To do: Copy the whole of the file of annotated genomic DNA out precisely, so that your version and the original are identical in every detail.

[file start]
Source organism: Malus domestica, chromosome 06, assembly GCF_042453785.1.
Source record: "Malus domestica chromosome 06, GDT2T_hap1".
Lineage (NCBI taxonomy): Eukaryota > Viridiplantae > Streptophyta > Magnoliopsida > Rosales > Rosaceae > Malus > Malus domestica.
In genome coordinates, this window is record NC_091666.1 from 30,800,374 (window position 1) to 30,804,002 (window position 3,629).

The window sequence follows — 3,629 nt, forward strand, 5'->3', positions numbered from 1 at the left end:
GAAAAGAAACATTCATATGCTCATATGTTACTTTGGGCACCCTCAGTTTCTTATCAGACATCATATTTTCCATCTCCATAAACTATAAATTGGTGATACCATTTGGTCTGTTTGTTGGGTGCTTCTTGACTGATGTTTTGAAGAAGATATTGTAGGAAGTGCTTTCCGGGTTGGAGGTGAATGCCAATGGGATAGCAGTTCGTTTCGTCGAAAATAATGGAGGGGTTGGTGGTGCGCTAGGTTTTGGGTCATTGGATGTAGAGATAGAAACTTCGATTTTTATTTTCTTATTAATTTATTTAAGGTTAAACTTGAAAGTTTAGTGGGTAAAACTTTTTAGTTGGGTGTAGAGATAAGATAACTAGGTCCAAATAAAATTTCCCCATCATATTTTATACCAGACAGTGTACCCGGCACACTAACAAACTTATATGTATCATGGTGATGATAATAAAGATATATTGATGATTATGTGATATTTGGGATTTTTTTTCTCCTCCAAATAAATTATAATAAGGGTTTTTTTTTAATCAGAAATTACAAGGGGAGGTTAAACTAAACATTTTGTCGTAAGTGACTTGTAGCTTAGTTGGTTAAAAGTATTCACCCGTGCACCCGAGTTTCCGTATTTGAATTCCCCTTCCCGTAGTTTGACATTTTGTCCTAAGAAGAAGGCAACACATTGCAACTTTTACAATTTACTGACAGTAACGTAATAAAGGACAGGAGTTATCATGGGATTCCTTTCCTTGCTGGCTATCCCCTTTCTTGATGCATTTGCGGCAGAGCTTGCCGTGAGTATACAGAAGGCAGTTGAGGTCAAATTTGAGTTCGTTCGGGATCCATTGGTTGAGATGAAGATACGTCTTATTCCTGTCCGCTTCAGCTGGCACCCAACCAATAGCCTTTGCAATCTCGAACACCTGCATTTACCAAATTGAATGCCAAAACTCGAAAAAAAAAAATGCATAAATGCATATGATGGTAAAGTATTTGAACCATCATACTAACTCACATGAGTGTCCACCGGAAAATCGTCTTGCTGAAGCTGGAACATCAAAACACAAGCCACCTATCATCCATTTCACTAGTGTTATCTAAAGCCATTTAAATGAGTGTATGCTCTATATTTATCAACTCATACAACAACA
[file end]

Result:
Source organism: Malus domestica, chromosome 06, assembly GCF_042453785.1.
Source record: "Malus domestica chromosome 06, GDT2T_hap1".
Lineage (NCBI taxonomy): Eukaryota > Viridiplantae > Streptophyta > Magnoliopsida > Rosales > Rosaceae > Malus > Malus domestica.
In genome coordinates, this window is record NC_091666.1 from 30,800,374 (window position 1) to 30,804,002 (window position 3,629).

The window sequence follows — 3,629 nt, forward strand, 5'->3', positions numbered from 1 at the left end:
GAAAAGAAACATTCATATGCTCATATGTTACTTTGGGCACCCTCAGTTTCTTATCAGACATCATATTTTCCATCTCCATAAACTATAAATTGGTGATACCATTTGGTCTGTTTGTTGGGTGCTTCTTGACTGATGTTTTGAAGAAGATATTGTAGGAAGTGCTTTCCGGGTTGGAGGTGAATGCCAATGGGATAGCAGTTCGTTTCGTCGAAAATAATGGAGGGGTTGGTGGTGCGCTAGGTTTTGGGTCATTGGATGTAGAGATAGAAACTTCGATTTTTATTTTCTTATTAATTTATTTAAGGTTAAACTTGAAAGTTTAGTGGGTAAAACTTTTTAGTTGGGTGTAGAGATAAGATAACTAGGTCCAAATAAAATTTCCCCATCATATTTTATACCAGACAGTGTACCCGGCACACTAACAAACTTATATGTATCATGGTGATGATAATAAAGATATATTGATGATTATGTGATATTTGGGATTTTTTTTCTCCTCCAAATAAATTATAATAAGGGTTTTTTTTTAATCAGAAATTACAAGGGGAGGTTAAACTAAACATTTTGTCGTAAGTGACTTGTAGCTTAGTTGGTTAAAAGTATTCACCCGTGCACCCGAGTTTCCGTATTTGAATTCCCCTTCCCGTAGTTTGACATTTTGTCCTAAGAAGAAGGCAACACATTGCAACTTTTACAATTTACTGACAGTAACGTAATAAAGGACAGGAGTTATCATGGGATTCCTTTCCTTGCTGGCTATCCCCTTTCTTGATGCATTTGCGGCAGAGCTTGCCGTGAGTATACAGAAGGCAGTTGAGGTCAAATTTGAGTTCGTTCGGGATCCATTGGTTGAGATGAAGATACGTCTTATTCCTGTCCGCTTCAGCTGGCACCCAACCAATAGCCTTTGCAATCTCGAACACCTGCATTTACCAAATTGAATGCCAAAACTCGAAAAAAAAAAATGCATAAATGCATATGATGGTAAAGTATTTGAACCATCATACTAACTCACATGAGTGTCCACCGGAAAATCGTCTTGCTGAAGCTGGAACATCAAAACACAAGCCACCTATCATCCATTTCACTAGTGTTATCTAAAGCCATTTAAATGAGTGTATGCTCTATATTTATCAACTCATACAACAACA